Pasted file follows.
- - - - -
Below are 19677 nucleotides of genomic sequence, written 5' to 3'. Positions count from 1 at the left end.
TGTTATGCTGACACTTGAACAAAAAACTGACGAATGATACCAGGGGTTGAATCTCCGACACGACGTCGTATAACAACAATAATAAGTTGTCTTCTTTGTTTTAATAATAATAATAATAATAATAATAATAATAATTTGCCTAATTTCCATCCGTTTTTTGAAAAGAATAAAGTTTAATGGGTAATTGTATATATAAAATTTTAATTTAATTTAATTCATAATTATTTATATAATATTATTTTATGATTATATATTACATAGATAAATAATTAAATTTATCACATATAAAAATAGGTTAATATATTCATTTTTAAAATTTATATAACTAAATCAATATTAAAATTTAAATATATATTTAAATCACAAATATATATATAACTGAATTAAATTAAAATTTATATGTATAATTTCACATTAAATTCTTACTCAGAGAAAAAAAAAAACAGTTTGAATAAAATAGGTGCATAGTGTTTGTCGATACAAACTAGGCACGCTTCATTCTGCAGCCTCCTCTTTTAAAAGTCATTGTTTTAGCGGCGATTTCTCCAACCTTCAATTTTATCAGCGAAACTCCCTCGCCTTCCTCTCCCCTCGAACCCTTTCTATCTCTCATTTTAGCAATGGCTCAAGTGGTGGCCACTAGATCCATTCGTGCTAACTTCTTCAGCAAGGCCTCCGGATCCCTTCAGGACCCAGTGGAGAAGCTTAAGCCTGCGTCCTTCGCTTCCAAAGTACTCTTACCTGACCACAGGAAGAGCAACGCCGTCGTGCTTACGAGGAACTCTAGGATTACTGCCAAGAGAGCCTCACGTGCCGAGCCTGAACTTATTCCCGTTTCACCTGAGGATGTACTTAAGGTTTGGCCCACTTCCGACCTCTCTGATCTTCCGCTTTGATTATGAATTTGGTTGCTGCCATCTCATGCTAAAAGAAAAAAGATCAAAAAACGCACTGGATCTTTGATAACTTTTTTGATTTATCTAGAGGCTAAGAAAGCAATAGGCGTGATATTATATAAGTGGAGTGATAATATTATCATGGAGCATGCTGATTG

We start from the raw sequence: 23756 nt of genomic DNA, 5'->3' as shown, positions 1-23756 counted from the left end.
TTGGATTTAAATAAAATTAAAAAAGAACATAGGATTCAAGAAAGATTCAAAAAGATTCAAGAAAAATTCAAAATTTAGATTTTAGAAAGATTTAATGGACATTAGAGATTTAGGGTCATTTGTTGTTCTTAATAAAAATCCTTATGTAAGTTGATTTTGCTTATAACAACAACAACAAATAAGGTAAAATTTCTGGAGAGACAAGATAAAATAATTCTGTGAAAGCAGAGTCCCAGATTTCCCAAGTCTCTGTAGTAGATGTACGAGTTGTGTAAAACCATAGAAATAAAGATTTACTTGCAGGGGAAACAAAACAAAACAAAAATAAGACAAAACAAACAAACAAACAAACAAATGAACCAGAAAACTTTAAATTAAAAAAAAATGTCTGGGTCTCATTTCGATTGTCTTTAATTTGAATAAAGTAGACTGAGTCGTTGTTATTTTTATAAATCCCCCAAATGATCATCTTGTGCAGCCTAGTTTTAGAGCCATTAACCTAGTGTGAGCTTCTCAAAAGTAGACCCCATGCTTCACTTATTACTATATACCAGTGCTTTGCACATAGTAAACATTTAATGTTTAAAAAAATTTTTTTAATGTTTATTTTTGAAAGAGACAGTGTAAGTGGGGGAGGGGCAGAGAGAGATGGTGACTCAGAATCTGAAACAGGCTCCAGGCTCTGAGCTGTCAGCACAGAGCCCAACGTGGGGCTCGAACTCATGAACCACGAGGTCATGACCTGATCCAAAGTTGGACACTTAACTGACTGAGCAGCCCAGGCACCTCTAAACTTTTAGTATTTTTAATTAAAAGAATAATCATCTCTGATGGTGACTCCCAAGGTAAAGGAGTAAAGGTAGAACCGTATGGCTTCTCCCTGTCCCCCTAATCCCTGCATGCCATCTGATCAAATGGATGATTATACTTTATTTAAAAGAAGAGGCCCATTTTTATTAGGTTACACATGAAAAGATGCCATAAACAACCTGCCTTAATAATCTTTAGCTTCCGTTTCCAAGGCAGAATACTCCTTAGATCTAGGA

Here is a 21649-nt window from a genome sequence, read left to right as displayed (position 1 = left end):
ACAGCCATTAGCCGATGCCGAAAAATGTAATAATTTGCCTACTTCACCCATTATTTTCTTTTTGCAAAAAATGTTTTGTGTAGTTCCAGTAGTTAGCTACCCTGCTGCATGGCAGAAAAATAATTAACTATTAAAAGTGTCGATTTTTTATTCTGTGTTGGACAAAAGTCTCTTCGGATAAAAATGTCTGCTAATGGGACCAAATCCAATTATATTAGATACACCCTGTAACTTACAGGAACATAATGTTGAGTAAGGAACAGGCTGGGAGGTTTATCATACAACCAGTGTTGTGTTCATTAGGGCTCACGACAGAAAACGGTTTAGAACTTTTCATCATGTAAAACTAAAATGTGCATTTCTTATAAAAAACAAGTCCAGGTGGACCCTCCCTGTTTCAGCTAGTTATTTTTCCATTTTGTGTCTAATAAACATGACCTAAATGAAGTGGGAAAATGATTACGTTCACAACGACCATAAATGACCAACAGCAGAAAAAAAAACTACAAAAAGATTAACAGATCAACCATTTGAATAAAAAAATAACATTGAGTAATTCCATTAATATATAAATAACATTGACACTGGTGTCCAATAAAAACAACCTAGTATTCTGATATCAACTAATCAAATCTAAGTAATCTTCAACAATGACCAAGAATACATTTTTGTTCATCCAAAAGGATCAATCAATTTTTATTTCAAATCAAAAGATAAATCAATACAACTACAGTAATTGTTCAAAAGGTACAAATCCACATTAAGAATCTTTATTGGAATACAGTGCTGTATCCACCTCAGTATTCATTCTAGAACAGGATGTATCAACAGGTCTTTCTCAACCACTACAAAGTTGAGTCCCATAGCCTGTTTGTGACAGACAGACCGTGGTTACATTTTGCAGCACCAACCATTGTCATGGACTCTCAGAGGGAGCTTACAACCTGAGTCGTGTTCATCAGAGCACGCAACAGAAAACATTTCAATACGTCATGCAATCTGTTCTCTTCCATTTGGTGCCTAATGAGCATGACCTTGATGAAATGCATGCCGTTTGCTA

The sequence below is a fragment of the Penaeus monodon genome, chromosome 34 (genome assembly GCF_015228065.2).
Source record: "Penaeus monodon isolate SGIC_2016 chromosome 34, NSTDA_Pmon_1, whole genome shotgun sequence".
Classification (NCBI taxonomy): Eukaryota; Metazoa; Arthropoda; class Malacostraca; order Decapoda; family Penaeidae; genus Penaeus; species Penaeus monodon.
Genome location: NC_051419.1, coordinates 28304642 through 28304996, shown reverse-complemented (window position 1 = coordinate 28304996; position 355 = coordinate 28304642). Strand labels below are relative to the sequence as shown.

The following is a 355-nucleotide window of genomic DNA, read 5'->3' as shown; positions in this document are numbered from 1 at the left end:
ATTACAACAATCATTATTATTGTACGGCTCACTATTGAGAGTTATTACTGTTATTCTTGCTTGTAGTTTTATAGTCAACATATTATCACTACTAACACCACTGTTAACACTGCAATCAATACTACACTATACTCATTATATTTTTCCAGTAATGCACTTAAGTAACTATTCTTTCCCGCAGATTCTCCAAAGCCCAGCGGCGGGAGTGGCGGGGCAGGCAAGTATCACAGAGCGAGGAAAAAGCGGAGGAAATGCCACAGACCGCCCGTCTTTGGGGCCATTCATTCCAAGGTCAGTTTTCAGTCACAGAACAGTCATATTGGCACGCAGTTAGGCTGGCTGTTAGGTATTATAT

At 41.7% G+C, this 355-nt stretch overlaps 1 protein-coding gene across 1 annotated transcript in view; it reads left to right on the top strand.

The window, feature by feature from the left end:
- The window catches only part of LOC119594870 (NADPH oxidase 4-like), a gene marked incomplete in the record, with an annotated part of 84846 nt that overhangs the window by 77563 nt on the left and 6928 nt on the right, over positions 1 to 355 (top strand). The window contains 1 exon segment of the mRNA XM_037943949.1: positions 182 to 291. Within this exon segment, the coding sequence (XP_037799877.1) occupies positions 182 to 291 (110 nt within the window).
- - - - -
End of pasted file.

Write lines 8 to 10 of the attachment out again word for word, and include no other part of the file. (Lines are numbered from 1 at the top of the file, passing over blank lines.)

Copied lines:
Source record: "Penaeus monodon isolate SGIC_2016 chromosome 34, NSTDA_Pmon_1, whole genome shotgun sequence".
Classification (NCBI taxonomy): Eukaryota; Metazoa; Arthropoda; class Malacostraca; order Decapoda; family Penaeidae; genus Penaeus; species Penaeus monodon.
Genome location: NC_051419.1, coordinates 28304642 through 28304996, shown reverse-complemented (window position 1 = coordinate 28304996; position 355 = coordinate 28304642). Strand labels below are relative to the sequence as shown.